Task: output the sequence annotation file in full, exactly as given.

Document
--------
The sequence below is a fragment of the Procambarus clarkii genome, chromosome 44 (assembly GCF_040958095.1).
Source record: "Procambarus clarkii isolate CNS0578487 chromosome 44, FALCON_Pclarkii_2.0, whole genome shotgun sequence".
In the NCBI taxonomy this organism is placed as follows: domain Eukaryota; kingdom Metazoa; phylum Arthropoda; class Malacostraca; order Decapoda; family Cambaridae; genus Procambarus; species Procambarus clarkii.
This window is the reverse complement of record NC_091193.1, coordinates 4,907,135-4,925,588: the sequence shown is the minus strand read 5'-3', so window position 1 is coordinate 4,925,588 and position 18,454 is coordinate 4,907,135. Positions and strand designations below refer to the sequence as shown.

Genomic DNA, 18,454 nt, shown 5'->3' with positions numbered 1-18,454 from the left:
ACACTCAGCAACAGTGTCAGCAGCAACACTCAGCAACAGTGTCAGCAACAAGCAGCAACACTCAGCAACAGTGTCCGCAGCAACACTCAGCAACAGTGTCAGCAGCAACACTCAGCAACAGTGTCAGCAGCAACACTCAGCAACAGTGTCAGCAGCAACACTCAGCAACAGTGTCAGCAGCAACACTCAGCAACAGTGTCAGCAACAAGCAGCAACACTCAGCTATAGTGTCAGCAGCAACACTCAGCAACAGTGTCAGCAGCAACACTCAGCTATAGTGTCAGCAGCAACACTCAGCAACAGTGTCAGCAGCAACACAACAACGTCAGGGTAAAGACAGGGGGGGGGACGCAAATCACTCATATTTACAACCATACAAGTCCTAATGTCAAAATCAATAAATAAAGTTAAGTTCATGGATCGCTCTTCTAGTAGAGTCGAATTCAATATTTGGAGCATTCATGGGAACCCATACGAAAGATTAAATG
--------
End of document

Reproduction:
The sequence below is a fragment of the Procambarus clarkii genome, chromosome 44 (assembly GCF_040958095.1).
Source record: "Procambarus clarkii isolate CNS0578487 chromosome 44, FALCON_Pclarkii_2.0, whole genome shotgun sequence".
In the NCBI taxonomy this organism is placed as follows: domain Eukaryota; kingdom Metazoa; phylum Arthropoda; class Malacostraca; order Decapoda; family Cambaridae; genus Procambarus; species Procambarus clarkii.
This window is the reverse complement of record NC_091193.1, coordinates 4,907,135-4,925,588: the sequence shown is the minus strand read 5'-3', so window position 1 is coordinate 4,925,588 and position 18,454 is coordinate 4,907,135. Positions and strand designations below refer to the sequence as shown.

Genomic DNA, 18,454 nt, shown 5'->3' with positions numbered 1-18,454 from the left:
ACACTCAGCAACAGTGTCAGCAGCAACACTCAGCAACAGTGTCAGCAACAAGCAGCAACACTCAGCAACAGTGTCCGCAGCAACACTCAGCAACAGTGTCAGCAGCAACACTCAGCAACAGTGTCAGCAGCAACACTCAGCAACAGTGTCAGCAGCAACACTCAGCAACAGTGTCAGCAGCAACACTCAGCAACAGTGTCAGCAACAAGCAGCAACACTCAGCTATAGTGTCAGCAGCAACACTCAGCAACAGTGTCAGCAGCAACACTCAGCTATAGTGTCAGCAGCAACACTCAGCAACAGTGTCAGCAGCAACACAACAACGTCAGGGTAAAGACAGGGGGGGGGACGCAAATCACTCATATTTACAACCATACAAGTCCTAATGTCAAAATCAATAAATAAAGTTAAGTTCATGGATCGCTCTTCTAGTAGAGTCGAATTCAATATTTGGAGCATTCATGGGAACCCATACGAAAGATTAAATG